‘I look at them as part of my family:’ Paramedics brings care to Dayton patients’ living rooms

Community Paramedicine staff Nathan Pulliam and Kendra Harris provide personalized health and wellness support to Dayton residence in their homes. The community paramedicine program started in 2019 and is a partnership between Premier Health and the city of Dayton Fire Department.

Credit: Jim Noelker

Credit: Jim Noelker

At Teasha Young’s first home visit with the new Dayton community paramedicine program, she met with the two-person team to make a plan to better manage her health — but first they also fixed her beeping smoke detector.

Community paramedicine is a relatively new but promising health care model where paramedics and emergency medical technicians visit residents in their homes and help people better manage their health before something becomes an emergency.

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These programs scattered around the U.S. serve a range of goals, depending on the particular community, such as helping isolated older patients, helping patients navigate health bureaucracy to find services, or reducing non-emergency visits to the emergency room.

With the Dayton program, ER physicians, primary care providers and ambulance crews can all refer patients who need help with managing health needs. The community paramedicine program team not only helps with health management and connections to health services, but also helps patients with getting connected to whatever resources are needed for wellness, such as help with housing, utilities, and insurance coverage.

Or in Young’s case, also making sure the smoke detectors are ready.

Community Paramedicine staff on the right, Kendra Harris, provides personalized health and wellness support to Teasha Young at her home in Dayton..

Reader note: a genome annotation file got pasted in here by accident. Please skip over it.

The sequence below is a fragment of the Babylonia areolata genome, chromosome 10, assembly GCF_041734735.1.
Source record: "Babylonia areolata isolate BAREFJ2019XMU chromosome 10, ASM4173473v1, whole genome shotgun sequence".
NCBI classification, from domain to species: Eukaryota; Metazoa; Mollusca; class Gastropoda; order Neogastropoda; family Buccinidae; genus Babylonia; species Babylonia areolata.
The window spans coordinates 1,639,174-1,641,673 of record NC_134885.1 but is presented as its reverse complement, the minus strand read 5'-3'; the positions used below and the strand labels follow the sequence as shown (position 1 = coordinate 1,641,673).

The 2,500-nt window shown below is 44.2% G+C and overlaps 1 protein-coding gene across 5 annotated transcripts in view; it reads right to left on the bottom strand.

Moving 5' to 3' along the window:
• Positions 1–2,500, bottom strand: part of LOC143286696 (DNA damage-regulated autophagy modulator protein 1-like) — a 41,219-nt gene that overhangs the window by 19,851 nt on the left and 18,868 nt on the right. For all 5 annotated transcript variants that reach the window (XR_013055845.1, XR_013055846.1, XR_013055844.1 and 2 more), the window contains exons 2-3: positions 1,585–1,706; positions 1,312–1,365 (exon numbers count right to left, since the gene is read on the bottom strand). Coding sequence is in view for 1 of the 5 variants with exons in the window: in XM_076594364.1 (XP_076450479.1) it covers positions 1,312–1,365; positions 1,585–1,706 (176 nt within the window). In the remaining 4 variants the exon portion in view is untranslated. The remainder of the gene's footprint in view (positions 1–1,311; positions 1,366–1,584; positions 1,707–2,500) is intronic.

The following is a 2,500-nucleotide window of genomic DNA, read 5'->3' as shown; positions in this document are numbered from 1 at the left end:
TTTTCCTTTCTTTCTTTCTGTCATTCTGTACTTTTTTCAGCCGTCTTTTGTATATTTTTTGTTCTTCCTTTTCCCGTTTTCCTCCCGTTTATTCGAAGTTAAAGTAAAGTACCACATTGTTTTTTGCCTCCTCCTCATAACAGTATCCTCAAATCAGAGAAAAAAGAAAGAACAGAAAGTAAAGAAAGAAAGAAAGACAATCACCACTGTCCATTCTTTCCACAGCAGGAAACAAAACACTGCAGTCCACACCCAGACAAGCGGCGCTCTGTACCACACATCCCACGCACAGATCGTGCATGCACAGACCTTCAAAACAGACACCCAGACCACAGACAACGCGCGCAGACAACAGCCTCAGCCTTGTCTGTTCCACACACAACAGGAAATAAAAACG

Credit: JIM NOELKER

Credit: JIM NOELKER

In Dayton, the program was launched by the Dayton Fire Department and Premier Health and is staffed by a paramedicine team, Nathan Pulliam and Kendra Harris. The program has the capacity for about 18 to 20 people enrolled at a time and are refurbishing a fire station off Catalpa Drive.

During Young’s visits, the paramedicine team checked vitals and talked with her about keeping up with medication and appointments. She said the program helped with her health whether it was reminders or assistance researching options for a doctor when she needed care. She said she was not sure at first about whether she wanted to sign up but it has been beneficial, such as helping her keep her blood pressure under control.

“It’s been a helpful tool. I don’t just look at them as people in the community, I look at them as part of my family,” she said, after Harris and Pulliam stopped by earlier this month.

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Recently, she had surgery and said it meant a lot that the paramedicine team stopped by to visit her while she was in the hospital.

“It was a good surprise because the only visitors I had were the doctors and nurses and the aides. It meant a lot to me,” Young said.

Initial visits are an hour and a half and follow ups are about 30 minutes typically.

People are discharged from the community paramedicine program once the health goals set with the care team during your initial visit have been met and patients have been connected to community resources they need.

One of the goals is for the program partners to put together a community steering committee so they can be aware of what resources are available and what resources are needed.

Candy Skidmore, Premier vice president, service line integration, emergency and trauma, said looking at patients who frequent the emergency department, they found a lot of patients had chronic health issues and factors in their life preventing them being able to manage their health.

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“Consequently, they were in what I was referring to as crisis health care. They would go along, have a crisis, go to the ER, get a little better, have another crisis, and go to the ER again,” Skidmore said.

She said they started looking at the geography of where patients were impacted, which was primarily northwest Dayton and the Dayton Fire Department reported similar information, which led to the partnership.

Harris said they start by listening and learning about what is going on in a patient’s environment that could be impacting them. Sometimes the reason someone is calling frequently for emergency help is because they can’t read. Sometimes patients need help getting all their records in order like Social Security Cards and birth certificates so they can apply for needed services.

“When we go to a house we’ll ask ‘What are some things you want to accomplish or help with?’" Pulliam said. "They’ll tell us and we’ll go back directly to the partners and get the help that they need for their goals.”

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